Motivational Interviewing (MI), developed by clinical psychologists William Miller and Stephen Rollnick, is a directive, client-centered approach used to strengthen clients’ motivation for positive behaviour change by exploring and resolving feelings of ambivalence. MI is used hand-in-hand with the “Stages of Change” model (also known as the Transtheoretical Model), and different motivational interviewing techniques are recommended depending on the client’s stage of readiness for change.
Motivational Interviewing was first developed for work with problem drinkers, after findings indicated that the traditional methods of aggressive confrontation and/or direct persuasion with this population actually served to increase client resistance and reduce the probability of change. Research has since shown that the MI approach is effective in activating positive behaviour change for a wide range of concerns including diabetes management, smoking cessation, weight loss, unemployment, health care improvement, and mental health problems.
This interactive workshop will introduce participants to the fundamental principles and techniques of motivational interviewing. Through discussions, case examples, demonstrations, and small and large group exercises, participants will also have an opportunity for hands-on practice and skill-building.
Upon completion of this training, participants will be able to:
describe the basic concepts of motivational interviewing, including its spirit and essential strategies
describe the “Stages of Change” model and explain the relationship between motivational interventions and stages of change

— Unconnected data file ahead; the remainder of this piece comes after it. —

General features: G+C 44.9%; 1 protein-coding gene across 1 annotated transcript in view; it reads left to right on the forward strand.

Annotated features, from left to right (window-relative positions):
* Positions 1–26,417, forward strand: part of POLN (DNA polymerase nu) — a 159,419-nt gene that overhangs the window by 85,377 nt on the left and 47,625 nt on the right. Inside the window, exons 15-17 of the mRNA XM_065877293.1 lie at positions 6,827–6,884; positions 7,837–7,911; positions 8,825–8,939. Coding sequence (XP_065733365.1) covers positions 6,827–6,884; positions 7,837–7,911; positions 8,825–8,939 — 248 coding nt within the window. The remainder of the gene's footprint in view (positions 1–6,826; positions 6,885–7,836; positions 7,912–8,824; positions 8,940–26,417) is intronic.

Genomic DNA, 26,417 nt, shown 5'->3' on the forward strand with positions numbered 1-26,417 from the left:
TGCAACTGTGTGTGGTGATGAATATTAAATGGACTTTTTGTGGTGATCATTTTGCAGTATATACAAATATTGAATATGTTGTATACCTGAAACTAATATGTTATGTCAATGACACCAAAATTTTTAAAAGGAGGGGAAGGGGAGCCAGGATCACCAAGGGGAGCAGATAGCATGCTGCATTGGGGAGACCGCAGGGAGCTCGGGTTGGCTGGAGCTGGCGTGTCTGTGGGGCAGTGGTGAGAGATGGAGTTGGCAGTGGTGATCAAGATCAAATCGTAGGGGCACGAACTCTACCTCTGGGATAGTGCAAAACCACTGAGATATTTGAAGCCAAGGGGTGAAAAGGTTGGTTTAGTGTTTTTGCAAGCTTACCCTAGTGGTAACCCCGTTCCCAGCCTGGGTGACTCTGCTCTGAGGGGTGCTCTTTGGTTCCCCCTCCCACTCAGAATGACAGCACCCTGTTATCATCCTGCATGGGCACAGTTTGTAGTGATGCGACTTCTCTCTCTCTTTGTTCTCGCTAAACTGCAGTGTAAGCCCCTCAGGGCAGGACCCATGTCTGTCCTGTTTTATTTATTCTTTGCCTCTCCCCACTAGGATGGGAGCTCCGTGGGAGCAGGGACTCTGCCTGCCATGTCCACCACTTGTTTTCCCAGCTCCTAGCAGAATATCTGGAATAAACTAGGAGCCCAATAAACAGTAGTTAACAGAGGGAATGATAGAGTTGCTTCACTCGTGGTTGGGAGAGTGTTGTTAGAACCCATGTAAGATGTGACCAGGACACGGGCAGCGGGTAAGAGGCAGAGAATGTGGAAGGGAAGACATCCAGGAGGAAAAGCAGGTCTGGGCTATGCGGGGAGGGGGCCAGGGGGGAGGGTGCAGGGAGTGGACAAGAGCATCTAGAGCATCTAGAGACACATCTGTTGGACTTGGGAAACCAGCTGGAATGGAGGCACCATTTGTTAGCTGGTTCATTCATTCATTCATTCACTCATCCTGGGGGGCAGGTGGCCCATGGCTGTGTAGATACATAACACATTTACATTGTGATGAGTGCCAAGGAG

assess clients’ readiness for change
implement motivational interviewing strategies to explore and resolve clients' feelings of ambivalence or resistance to change
identify and facilitate “change talk” in their clients
strengthen empathic counselling skills (described by the OARS acronym)
This training can be offered as 1.5 day training or a 2 day training.
For information about upcoming courses, see coming events.
“The natural response of anyone who is challenged about a behavior over which they are ambivalent, is to argue the counter position”
— Saunders & Wilkinson, 1990
Here's what previous workshop attendees had to say...
“I have attended Motivational Interviewing workshops in the past, however this is the first time I feel empowered by the material, which I largely attribute to the non-threatening approach & multiple interactive activities you provided for us to practice. Thank you so much”
“Amazing presentation. Very relevant to practice. Great review of many skills. Great examples and and interactive learning”
“After taking a University Course in [Motivational Interviewing] that was very boring, this workshop triggered a lot more interest in this topic”
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